Searching for a little bit of country that can be your home base, while still being able to take advantage of everything that NYC offers? Do you want a slower pace of living, focused on family and the great outdoors? Riverdale may be your perfect choice. Only about ten miles north of Midtown, Riverdale’s bucolic paradise feels like you have left the city entirely. You would never guess that you are still within the confines of the Bronx.
Riverdale is primarily residential with a substantial number of single-family homes and corridors of high-rise apartments. There are many large parks, and they play a major role in the lives of the residents, as they are a primary source of entertainment. Clean, safe streets make Riverdale a great place to walk or cycle. There are trees everywhere, and the air is fresh and invigorating. It is a great place to raise a family, but more and more singles and young professionals are moving into Riverdale, in search of larger, less expensive apartments, and to enjoy the parks and the remarkable views of the Hudson River and Manhattan.
While the grid layout of the rest of the city makes it easy to find your way from here to there, Riverdale chose to forego that structure, choosing instead to let the verdant streets twist and wind their way around natural obstacles in designs by Frederick Law Olmsted, of Central Park fame. Some streets are divided, with traffic in one direction being at an entirely different level than traffic headed the opposite way on the same street. This quirkiness adds a certain charm to this neighborhood.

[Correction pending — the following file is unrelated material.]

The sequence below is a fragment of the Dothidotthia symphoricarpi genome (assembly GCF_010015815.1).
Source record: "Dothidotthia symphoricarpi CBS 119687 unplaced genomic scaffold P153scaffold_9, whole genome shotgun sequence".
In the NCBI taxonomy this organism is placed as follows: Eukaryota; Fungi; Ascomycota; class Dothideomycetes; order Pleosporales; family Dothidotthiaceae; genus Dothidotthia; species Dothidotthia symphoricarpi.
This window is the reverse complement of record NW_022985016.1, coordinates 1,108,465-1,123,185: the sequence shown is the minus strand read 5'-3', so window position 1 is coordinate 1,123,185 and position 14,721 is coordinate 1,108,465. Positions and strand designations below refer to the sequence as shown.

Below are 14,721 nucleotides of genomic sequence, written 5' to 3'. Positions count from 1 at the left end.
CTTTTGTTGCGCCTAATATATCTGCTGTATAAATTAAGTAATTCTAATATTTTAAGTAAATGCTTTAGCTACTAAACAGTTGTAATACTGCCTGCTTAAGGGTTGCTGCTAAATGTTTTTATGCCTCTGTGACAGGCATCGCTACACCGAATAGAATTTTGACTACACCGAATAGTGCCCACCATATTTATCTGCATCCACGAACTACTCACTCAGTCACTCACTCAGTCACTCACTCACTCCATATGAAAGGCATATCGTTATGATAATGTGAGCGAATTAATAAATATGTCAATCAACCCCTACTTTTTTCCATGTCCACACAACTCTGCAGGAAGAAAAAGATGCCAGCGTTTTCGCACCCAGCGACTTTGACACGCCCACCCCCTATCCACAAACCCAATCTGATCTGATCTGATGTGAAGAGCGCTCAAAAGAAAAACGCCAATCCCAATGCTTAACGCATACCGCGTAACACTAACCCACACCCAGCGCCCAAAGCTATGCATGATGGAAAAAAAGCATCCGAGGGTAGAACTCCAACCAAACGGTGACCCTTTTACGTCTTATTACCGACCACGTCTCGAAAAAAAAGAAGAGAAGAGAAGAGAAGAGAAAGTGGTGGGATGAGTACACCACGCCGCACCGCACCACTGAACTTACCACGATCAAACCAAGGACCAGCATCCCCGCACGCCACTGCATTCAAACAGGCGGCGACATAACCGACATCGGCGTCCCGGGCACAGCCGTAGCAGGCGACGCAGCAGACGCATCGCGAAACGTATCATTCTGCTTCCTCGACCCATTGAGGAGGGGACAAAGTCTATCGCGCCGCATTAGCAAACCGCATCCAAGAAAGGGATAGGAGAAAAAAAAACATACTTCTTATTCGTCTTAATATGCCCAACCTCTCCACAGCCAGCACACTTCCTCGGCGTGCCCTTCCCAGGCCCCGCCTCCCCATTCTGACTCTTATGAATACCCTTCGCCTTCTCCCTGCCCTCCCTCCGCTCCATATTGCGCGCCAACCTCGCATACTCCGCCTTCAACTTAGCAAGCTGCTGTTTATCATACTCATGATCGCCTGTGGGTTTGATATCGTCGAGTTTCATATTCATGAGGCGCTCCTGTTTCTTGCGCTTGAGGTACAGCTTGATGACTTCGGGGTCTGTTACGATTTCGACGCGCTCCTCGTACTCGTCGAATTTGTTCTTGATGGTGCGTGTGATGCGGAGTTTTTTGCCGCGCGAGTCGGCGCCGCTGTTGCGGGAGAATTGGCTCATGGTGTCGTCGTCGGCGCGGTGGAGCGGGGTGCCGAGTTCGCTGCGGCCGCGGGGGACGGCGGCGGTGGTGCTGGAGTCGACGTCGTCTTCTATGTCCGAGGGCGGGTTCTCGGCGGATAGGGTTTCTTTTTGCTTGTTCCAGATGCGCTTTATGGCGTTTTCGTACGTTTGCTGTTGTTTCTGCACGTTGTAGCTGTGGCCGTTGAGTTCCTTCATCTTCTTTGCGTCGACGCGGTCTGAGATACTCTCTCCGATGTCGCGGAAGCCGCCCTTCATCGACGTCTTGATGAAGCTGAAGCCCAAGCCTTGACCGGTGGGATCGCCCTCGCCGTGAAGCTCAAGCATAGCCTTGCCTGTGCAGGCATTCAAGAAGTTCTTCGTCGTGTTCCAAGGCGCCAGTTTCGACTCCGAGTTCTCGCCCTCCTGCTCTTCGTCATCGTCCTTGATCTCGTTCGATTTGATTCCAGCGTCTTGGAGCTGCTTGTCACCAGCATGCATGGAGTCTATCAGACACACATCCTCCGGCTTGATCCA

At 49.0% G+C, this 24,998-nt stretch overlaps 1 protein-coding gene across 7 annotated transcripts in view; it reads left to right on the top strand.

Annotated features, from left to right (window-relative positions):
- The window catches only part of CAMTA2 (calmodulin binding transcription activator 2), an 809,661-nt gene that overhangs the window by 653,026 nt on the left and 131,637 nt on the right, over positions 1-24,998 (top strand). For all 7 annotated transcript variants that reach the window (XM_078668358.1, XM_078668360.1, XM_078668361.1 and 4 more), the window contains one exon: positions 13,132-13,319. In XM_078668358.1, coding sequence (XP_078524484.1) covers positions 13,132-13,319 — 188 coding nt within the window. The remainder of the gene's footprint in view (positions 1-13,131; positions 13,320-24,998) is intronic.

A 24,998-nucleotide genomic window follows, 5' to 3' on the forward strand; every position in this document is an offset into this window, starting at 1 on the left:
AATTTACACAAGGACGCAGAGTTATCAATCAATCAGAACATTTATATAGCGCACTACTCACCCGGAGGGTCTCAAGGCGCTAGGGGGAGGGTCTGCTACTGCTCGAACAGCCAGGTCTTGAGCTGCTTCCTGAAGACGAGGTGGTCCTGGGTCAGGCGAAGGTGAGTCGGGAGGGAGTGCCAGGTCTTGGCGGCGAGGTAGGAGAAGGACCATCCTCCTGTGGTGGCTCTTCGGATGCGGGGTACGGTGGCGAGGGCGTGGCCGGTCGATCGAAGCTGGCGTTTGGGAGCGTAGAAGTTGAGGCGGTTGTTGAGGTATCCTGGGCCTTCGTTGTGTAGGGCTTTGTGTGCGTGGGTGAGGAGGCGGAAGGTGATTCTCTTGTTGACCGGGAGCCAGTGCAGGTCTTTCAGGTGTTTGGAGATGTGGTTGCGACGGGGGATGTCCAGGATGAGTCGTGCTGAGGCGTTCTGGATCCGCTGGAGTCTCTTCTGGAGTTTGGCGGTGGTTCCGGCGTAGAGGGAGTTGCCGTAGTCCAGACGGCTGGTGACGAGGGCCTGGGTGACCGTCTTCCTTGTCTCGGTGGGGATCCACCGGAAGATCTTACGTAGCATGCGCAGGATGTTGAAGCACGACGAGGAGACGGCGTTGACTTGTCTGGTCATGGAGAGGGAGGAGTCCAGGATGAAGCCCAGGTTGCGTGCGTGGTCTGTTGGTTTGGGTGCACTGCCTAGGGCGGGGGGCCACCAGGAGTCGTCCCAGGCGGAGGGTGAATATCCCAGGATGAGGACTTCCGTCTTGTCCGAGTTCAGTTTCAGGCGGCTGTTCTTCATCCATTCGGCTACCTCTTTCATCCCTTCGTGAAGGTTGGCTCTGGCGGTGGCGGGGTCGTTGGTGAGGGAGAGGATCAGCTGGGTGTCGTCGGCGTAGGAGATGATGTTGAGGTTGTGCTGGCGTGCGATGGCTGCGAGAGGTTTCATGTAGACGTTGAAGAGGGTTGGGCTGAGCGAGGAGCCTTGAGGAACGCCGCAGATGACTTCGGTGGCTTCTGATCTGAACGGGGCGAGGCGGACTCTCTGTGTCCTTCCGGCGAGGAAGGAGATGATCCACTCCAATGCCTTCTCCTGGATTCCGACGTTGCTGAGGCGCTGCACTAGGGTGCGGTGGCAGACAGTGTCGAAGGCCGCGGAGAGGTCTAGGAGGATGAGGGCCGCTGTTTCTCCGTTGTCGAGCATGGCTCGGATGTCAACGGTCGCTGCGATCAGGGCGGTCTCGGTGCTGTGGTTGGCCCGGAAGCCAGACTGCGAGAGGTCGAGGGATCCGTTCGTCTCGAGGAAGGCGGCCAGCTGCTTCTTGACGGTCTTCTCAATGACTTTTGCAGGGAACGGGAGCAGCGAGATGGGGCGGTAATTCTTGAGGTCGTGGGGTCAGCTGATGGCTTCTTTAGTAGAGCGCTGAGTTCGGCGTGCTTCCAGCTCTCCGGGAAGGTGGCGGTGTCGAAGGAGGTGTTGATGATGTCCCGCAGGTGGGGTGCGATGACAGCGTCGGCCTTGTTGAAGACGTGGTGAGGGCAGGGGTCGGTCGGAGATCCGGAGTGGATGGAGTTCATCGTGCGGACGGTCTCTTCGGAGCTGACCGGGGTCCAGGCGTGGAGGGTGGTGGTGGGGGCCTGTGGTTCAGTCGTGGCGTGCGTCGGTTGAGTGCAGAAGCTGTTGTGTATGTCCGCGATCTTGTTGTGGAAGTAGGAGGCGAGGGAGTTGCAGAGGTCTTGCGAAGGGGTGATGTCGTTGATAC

The Riverdale Memorial Bell Tower. This monument was erected in 1930 to honor the service of WW I veterans from the surrounding area. The bell in the tower was captured from a Mexican monastery during the Mexican-American War, spending time in Greenwich Village and the Riverdale fire station before being installed in the tower. The tower itself was moved to its current location in 1936. Located at W 239th Street and Riverdale Avenue.
Wave Hill. This beautiful park is situated within waves of rolling hills, hence its name. Wave Hill House, in the center of the 28-acre garden, was built in 1843 by William Lewis Morris, grandnephew of Lewis Morris, one of the signers of the Declaration of Independence. Many notable people have stayed in the main house over the years, such as Italian orchestral conductor Arturo Toscanini and American author and humorist Mark Twain. Young Teddy Roosevelt was taken there by his father to recover from asthma. Spending time in the glorious nature of the area influenced him to create programs to preserve national parklands when he became the 26th U. S. President. Today, weddings and receptions are held there, as well as concerts, workshops, art exhibits and children’s activities. Located at 675 W 252nd Street.